Austin At Large: Stop Me If You’ve Heard This ...

When we perform as public citizens, what do we really want?

Austin At Large: Stop Me If You’ve Heard This ...

A long time ago, I asked architect Antoine Predock if his design for the then-unbuilt Austin City Hall, with its outdoor stage and wide-open lobby and skybridges, could be viewed as one big performance space. "Performance is a metaphor you can take a lot of different directions in Austin," he replied. "Above all, it's a civic place, and I hope the citizens see it as a vital place. They're invited to come to spectacles, whether that be a performance on the bandstand or a meeting occurring in the Council chambers. And the emotional accessibility that goes with that is part of the message."

I thought about that at a certain moment last Thursday, as the land use code rewrite machine sputtered back to life, as speakers spoke and Council listened, and as we reached that outer limit of performative public engagement at which absolutely nothing new is being said or heard or learned by anyone, but the talking continues nonetheless. "I'm sure that by now you all have heard every argument," said one speaker (at 8:45pm). "This public testimony is more about showing up and displaying your commitment."

The Act of Signaling

Which is exactly what a lot of people hate about it! Why should they have to drag their asses Downtown on a school night to show in person, in 2019, that they care about an issue or would like to have their rights respected? In a 10-1 city that votes in November, we can have more faith than we used to that our elections can deliver true mandates to our leaders – such as to Go Big on rewriting the land use code – and for the smaller-scale issues in between, we have umpteen ways to keep in touch with City Hall that don't require the act of signaling or taking part in a spectacle. Or do they?

Among the things I did in the years since I spoke to Predock was chair the Council's Task Force on Community Engagement – formed as one of the first official acts of the new 10-1 Council in 2015. We came up with many recommendations for improvement, but could not arrive at a consensus on the one idea I think City Hall may secretly have wanted us to propose – how to limit public input at Council meetings.

The problem was framed as meetings going on too long, which citizens, staff, and members alike deplored for their own reasons. (For example, the recent ethics charge thrown at, and then withdrawn from, city HR Director Joya Hayes was for asking her friends/colleagues to help watch her young son until she was able to finally take him home on meeting nights.) But what that really means is that people are talking too much. Now, staffers will get rudely silenced if they ramble, so they are usually not the problem.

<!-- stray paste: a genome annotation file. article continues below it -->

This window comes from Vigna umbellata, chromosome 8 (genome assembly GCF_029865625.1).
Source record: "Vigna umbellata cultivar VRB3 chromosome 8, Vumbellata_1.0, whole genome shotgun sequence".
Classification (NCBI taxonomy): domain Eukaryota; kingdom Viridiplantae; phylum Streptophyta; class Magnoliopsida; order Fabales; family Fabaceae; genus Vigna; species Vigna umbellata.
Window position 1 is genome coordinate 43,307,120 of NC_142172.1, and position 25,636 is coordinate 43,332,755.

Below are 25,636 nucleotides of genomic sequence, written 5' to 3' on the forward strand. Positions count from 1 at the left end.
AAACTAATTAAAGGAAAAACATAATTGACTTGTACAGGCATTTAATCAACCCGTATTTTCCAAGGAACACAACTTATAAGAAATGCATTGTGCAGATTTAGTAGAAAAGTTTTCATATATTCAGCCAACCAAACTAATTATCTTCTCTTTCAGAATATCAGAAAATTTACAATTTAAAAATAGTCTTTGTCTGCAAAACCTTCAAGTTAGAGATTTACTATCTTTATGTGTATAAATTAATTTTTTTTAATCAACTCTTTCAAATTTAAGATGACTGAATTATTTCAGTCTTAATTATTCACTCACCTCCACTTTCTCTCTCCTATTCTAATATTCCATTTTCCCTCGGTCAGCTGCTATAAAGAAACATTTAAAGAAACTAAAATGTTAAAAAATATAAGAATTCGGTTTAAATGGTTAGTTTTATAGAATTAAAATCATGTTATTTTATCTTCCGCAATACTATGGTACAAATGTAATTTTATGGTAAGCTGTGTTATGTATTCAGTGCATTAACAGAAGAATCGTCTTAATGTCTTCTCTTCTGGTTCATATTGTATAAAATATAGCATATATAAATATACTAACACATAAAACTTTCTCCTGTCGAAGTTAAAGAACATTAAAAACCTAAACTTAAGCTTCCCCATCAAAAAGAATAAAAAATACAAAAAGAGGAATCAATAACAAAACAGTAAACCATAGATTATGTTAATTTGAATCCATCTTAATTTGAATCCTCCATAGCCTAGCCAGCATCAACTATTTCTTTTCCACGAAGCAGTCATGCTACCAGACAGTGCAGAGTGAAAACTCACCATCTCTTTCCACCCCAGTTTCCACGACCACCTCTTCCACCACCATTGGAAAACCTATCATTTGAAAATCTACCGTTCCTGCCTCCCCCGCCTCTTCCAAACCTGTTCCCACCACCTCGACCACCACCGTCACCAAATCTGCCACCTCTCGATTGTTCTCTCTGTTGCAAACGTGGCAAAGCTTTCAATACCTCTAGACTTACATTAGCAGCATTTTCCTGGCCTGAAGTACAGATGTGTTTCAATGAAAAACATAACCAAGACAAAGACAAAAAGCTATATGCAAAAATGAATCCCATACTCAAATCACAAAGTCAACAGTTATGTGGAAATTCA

Elected officials have their own reasons for filibustering, or at least understand they will be mocked if they do so, as when Council Member Leslie Pool – who formed the TFCE and appointed me to it – claimed to some amusement that she and her colleagues were "never up there playing around and wasting people's time." But members of the public feel compelled to talk too much, in an aggregate of three-minute or one-minute allotments, all the way to sunrise if necessary because they fear they will not "be heard" otherwise.

What It Means to "Be Heard"

That fear speaks to the "emotional accessibility" noted by Predock. People can know that their input has been recorded and considered. There are whole elaborate schemes for doing so in the world of public engagement, such as during a federal environmental review, and the information explosion creates new channels for feedback all the time. You can see when people read your texts.

But that moment of "being heard" has much salience in public decision-making and is proving difficult to produce by other means. We on the TFCE could not get to a proposal that did not bear the faint aroma of inequity to someone; Pool, CM Ann Kitchen, and others were quick to state that Thursday night's testimony was not the last chance Aus­tin­ites would have to speak in person and in public on an issue that has consumed City Hall for six years. To say otherwise would, in some way, be hurtful to someone.

A similar reality lies under the surface of the Texas Open Meetings Act and its good-government kindred, the subject of this week's news feature. (Ironically, one of the first things we did on the TFCE was ask Council to exempt us from TOMA precisely because the law isn't nimble enough to handle innovative public engagement. The Statesman was so mad!) Though much is made of the public's right to "know," much of what TOMA protects is the public's right to not feel ignored, to feel like its presence and interests matter in the business of state.

There have been many calls to be nicer to one another as we wrangle with land use reform this time around and, along with it, affordability and mobility and socioeconomic equity and racial justice and the other burdens of our city. But what will matter is not simply politeness or even good humor, but empathy – for our leaders, for each other, and for ourselves – so we can trust that we have been heard, and move on.

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KEYWORDS FOR THIS STORY

Austin City Council, City Council, City Hall, public engagement, Task Force on Community Engagement, Antoine Predock, land use code, CodeNEXT, Texas Open Meetings Act, TOMA

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